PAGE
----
South America has been a special part of my life for four decades. I have lived many years in Brasil and Peru. I am married to an incredible lady from Argentina. I want to share South America with you.
A clutch of protesters camping out in the historic Plaza de Mayo in downtown Buenos Aires amid banners emblazoned with Marxist slogans are vying for the attention ofPresident Mauricio Macri, whose office is just metres away.
“Enough austerity, more taxes for the rich!” yells a woman over the din of drums and cymbals, shaking her fist at the Casa Rosada presidential palace on the other side of a riot fence.
Almost 10 months since taking power, social unrest is one of the biggest threats facing the centre-right Mr Macri. Argentines complain that their income is being swallowed up by hefty tariff hikes and inflation expected to reach about 40 per cent in 2016.
“If the government doesn’t change its policies, we are on the brink of a general strike,” says Roberto Baradel, the secretary-general of the Buenos Aires teachers’ union. “This is a government that governs for the rich and only responds to corporations and multinationals. It doesn’t care about the workers.”
With trade unions threatening to call a general strike in October, their demands for higher wages pose a challenge for the government’s attempts to keep inflation under control and stabilise the economy after 12 years of populist rule.
Complicating matters, unions have been controlled by the Peronist party — Argentina’s dominant political movement, now in opposition — ever since they propelled its founder, Juan Domingo Perón, to power in 1945 with a massive rally in the Plaza de Mayo after the then labour secretary was imprisoned by the military regime.
If the government doesn’t change its policies, we are on the brink of a general strike
Argentina’s powerful trade unions represent one of the biggest barriers to Mr Macri’s efforts to turn Argentina into a more open and competitive economy, which has long been one of the most heavily protected in the region.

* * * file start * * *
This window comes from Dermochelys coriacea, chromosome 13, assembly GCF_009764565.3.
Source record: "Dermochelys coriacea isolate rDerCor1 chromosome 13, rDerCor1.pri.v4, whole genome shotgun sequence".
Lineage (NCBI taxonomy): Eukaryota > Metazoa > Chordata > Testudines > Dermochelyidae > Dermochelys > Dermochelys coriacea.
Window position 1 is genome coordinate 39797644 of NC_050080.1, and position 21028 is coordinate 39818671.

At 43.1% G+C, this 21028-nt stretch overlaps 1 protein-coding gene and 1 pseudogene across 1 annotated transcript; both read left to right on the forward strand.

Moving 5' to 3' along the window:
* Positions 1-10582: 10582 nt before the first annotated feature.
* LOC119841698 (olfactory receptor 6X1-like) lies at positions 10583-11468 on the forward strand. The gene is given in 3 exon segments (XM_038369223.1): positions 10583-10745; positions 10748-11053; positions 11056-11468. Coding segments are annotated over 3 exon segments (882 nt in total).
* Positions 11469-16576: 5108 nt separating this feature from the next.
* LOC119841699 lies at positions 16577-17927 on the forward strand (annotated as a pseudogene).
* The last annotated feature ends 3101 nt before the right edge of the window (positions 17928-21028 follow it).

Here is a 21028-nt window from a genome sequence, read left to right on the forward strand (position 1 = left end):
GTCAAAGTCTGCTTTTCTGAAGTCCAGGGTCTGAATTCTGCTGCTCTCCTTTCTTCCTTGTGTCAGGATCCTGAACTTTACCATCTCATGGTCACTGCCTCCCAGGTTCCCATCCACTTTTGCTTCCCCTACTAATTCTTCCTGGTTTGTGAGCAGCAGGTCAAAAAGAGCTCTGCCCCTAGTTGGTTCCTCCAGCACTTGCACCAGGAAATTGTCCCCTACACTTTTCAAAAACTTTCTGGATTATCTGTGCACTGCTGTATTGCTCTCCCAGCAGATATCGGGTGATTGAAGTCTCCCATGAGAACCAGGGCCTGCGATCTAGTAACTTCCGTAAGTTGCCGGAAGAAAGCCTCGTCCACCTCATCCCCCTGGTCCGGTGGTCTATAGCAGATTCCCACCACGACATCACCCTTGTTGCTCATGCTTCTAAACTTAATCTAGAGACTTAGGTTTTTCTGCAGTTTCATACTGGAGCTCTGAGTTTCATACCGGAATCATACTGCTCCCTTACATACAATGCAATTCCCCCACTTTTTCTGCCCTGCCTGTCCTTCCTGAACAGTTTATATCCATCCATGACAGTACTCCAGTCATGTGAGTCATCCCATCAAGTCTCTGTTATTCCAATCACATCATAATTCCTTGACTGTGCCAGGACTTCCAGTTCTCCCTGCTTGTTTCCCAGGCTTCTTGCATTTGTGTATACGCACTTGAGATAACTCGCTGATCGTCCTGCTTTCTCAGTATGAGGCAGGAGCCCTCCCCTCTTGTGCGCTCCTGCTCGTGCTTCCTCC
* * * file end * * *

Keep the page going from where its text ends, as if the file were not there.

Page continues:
“The top concern in Argentina now is labour unrest. If Peronism regroups, will they use the unions to paralyse the country? When they are not in power, Peronists create problems,” says Jimena Blanco, an analyst at Verisk Maplecroft. She argues that the economy is less of a concern now that it appears to be on a path to recovery.
Peronism is in flux since its defeat in last year’s elections. Different factions are jockeying for position ahead of important midterm legislative elections in October 2017, which analysts say will be decisive for the future of the Macri administration.
The top concern in Argentina now is labour unrest. If Peronism regroups, will they use the unions to paralyse the country?
In particular, a strong performance for Mr Macri’s party would embolden foreign investors waiting for clearer signals that the improved economic environment brought about by the new government is here to stay, and that there will not be a relapse into populism.
Maria Victoria Murillo, an Argentine political scientist at Columbia University in New York who specialises in labour relations, questions whether unions will strike in the short term. “It is not clear to me that it is in their best interest to strike,” she says, while conceding that “the risk of forcing wage increases that would make companies uncompetitive are there.”
Ms Murillo argues that a bigger challenge for the government is to control protests in general, given that they have been the undoing of all non-Peronist governments. “Unions are just a part of that story, and not necessarily the largest at this point,” she says.
That concern was underlined when the reformed state statistics institute revealed last week that 32.2 per cent of Argentines are living in poverty, after a decade of unreliable statistics released by the previous government, which last year claimed poverty was at 5 per cent — lower than in Germany.
Ms Blanco warns that labour and social unrest could worsen early next year when annual wage negotiations begin, especially if workers dissatisfied with deals struck by more moderate private sector union bosses join more radical street protesters.
Since protracted strikes and street blockades could deter foreign investment and damage the government’s chances of performing well in the midterm elections, Ms Blanco expects it to resort to “pragMacrism” by pumping cash for infrastructure works into the economy to reignite growth.
Certainly, Mr Macri will want to avoid at all costs the kind of violent riots that brought down the previous non-Peronist government during Argentina’s 2001 economic crisis, when the president was forced to flee the Casa Rosada in a helicopter.
In the Plaza de Mayo, Héctor Molas, a street seller wearing a trilby, observes the small group of protesters with bemusement. “Maybe they want some kind of miracle. But the only answer is hard work,” he says, nodding at the sugary pastries he is selling, before asking: “Why is it that we Argentines always seem to think we can get something for nothing?”
Louis Dreyfus Company, one of the world’s biggest traders of agricultural commodities, has reported a small increase in half year profits as it battled erratic prices moves and unfavourable market conditions